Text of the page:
The Losing Score

<strong>BRANDON WONG |</strong> Staff Photographer<br>Next year, music major Andy Chen’s private violin lessons will go from free to $450 per quarter.

BRANDON WONG | Staff Photographer
Next year, music major Andy Chen’s private violin lessons will go from free to $450 per quarter.

Due to major decreases in funding from state and federal government, responsible for funding over 80% of the music program at UCI, administration has no choice but to propose a course fee of $450 per quarter to cover the cost of lessons from private instructors previously included free with tuition.

“Private instrumental or vocal lessons form a necessary and critical component of every music major’s course of study,” said Chair and Professor of Music, David Brodbeck.

Music performance majors are required to have four years of private lessons and now that an extra fee is being proposed for those lessons, some students feel they just can’t come up with the extra $1350 per year.

“A lot of my friends right now are going through a struggle Because already, financial aid is cut. I know a friend whose working full-time and I think she’s doing 20 units to graduate on time. With the tuition fees going up too, this is really going to hurt her,” Said fourth-year music and international studies major Andy Chen.

Because the private lessons were included in their tuition throughout past years, the added fees have struck quite a chord with music students.

The news of this shocking course fee came in the form of a survey issued to music majors asking their approval or likely disapproval of the new course fee.

The survey read, “The high cost of delivering this one-on-one weekly instruction, coupled with unprecedented pressures on the university’s budget, means that we may no longer be able to fund the entire cost of this instruction from our regular budgetary resources.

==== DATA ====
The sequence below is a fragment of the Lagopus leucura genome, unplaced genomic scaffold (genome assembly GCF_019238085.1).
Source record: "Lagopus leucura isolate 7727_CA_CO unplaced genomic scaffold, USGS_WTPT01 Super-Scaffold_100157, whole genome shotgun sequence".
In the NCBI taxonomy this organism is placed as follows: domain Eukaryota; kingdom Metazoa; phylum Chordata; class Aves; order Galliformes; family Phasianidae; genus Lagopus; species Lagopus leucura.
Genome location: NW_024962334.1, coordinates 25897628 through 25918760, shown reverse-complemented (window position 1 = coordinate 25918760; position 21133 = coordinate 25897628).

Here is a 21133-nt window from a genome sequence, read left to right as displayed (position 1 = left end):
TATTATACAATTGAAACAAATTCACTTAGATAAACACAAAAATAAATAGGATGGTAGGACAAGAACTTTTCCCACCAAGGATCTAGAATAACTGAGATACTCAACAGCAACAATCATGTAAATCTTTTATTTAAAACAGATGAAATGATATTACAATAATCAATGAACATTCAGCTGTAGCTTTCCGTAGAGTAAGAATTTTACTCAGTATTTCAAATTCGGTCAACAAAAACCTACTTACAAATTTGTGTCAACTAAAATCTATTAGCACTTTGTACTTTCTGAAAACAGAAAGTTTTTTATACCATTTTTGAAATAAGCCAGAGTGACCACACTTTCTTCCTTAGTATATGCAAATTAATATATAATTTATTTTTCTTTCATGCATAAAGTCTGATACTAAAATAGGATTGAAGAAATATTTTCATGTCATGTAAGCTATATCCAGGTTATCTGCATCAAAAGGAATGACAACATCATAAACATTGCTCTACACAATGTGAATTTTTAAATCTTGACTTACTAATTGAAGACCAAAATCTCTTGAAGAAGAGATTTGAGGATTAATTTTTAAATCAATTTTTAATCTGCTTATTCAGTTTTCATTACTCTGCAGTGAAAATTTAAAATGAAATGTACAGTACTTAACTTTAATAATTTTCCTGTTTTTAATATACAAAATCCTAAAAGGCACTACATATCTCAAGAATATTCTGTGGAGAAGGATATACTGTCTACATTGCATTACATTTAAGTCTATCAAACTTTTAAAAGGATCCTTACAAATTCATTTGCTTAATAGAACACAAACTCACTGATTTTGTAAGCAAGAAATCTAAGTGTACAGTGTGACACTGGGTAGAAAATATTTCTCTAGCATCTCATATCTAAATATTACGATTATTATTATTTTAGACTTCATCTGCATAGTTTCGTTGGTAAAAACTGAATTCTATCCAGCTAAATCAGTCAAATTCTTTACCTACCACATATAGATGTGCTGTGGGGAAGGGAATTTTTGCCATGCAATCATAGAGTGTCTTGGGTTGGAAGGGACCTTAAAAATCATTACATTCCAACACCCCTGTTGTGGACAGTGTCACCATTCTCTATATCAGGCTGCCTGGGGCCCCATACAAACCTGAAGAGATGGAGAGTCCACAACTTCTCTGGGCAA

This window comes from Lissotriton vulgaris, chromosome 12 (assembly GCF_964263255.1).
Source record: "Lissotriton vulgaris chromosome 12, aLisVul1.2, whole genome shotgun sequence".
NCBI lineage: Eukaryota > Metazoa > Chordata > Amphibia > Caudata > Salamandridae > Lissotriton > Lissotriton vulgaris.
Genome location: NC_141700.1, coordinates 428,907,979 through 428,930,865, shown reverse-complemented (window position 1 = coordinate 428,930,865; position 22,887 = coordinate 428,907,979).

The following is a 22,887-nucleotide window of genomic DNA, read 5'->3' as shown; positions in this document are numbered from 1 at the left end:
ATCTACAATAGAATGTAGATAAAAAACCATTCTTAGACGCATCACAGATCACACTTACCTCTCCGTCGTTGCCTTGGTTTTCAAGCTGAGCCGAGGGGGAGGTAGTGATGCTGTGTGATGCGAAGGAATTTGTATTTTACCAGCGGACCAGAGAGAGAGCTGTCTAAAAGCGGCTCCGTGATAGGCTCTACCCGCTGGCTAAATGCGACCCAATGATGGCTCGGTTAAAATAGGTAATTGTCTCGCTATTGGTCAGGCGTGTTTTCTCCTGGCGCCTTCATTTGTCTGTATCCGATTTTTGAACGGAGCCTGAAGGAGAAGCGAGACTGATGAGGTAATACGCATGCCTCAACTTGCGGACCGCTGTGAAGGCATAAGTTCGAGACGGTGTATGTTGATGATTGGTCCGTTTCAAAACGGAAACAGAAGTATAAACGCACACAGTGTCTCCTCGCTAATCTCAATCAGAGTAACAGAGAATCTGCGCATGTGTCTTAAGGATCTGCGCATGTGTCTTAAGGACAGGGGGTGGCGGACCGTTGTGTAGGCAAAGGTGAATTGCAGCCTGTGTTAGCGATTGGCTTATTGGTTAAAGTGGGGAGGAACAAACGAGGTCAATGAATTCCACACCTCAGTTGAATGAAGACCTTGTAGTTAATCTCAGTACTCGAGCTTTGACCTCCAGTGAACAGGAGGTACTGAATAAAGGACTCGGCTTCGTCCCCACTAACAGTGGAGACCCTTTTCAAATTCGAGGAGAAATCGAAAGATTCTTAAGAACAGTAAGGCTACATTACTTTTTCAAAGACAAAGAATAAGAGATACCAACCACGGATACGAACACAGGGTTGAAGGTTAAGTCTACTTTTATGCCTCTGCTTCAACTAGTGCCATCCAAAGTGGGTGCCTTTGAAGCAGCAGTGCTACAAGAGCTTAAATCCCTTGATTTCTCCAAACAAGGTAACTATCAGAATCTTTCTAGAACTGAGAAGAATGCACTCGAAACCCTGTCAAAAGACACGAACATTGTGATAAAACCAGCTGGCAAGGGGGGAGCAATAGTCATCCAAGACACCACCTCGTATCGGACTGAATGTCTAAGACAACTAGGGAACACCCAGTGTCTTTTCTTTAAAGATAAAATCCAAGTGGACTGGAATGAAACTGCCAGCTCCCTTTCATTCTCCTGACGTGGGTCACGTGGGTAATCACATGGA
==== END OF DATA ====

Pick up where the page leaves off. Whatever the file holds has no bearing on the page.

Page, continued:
“In order for us to continue to provide these courses, the department is proposing a cost-sharing plan, whereby enrolled students would be required to contribute to instructional costs by means of a course fee of $450 per quarter.

“It is important to note that this figure is in keeping with the practices of a number of peer-institutions and that, without such a course fee, we would be forced to institute a significant reduction in, and perhaps even a discontinuation of these courses beginning in Fall 2010.”

While the $450 course fee is still in the process of becoming enacted, UCI music faculty would like to have it in full effect by next fall.

Music students aren’t the only ones affected by the cuts.

The music department has reduced the number of instruments it will be teaching and only those instruments that which a full-time faculty member specializes in will be offered as a performance major according to Michael Desson, a music professor at UCI who has suffered a personal pay cut along with many faculty members in the department.

Reducing the number of instruments taught will eliminate the need for part-time private instructors for those instruments. UCI currently only has full-time faculty in piano, jazz piano, voice, violin, and guitar.

When asked to speak over the phone, Professor Desson said that his office phone line has been cut due to the budget.

On Wednesday, Oct 14, the UCI music department faculty faced the music from these disgruntled music students determined to have their voices heard at a town meeting in the UCI orchestra rehearsal room.

Students argued that the included lessons were one of the benefits that made the UCI music program appealing over other schools but now that they may have to pay an extra fee on top of a continually increasing, numerous students are questioning the worth of a UCI music degree over many cheaper community colleges.

While the course fee may seem unique to UC Irvine, The University of California, Santa Cruz implemented a very similar $415 course fee for the same reasons.

Some students also fear that the course fee will ultimately lead to the demise of the music program, rendering existing music degrees worthless due to the reputation of the program.

While that may be somewhat of a stretch, it is definitely having an effect. Second-year Noemi Perlas, a potential music major explained, “Well, I was planning on going into the music program but after hearing this, I’m really not sure anymore.”

It has become clear that budget cuts are effecting more and more facets of UCI and for music students, it blows.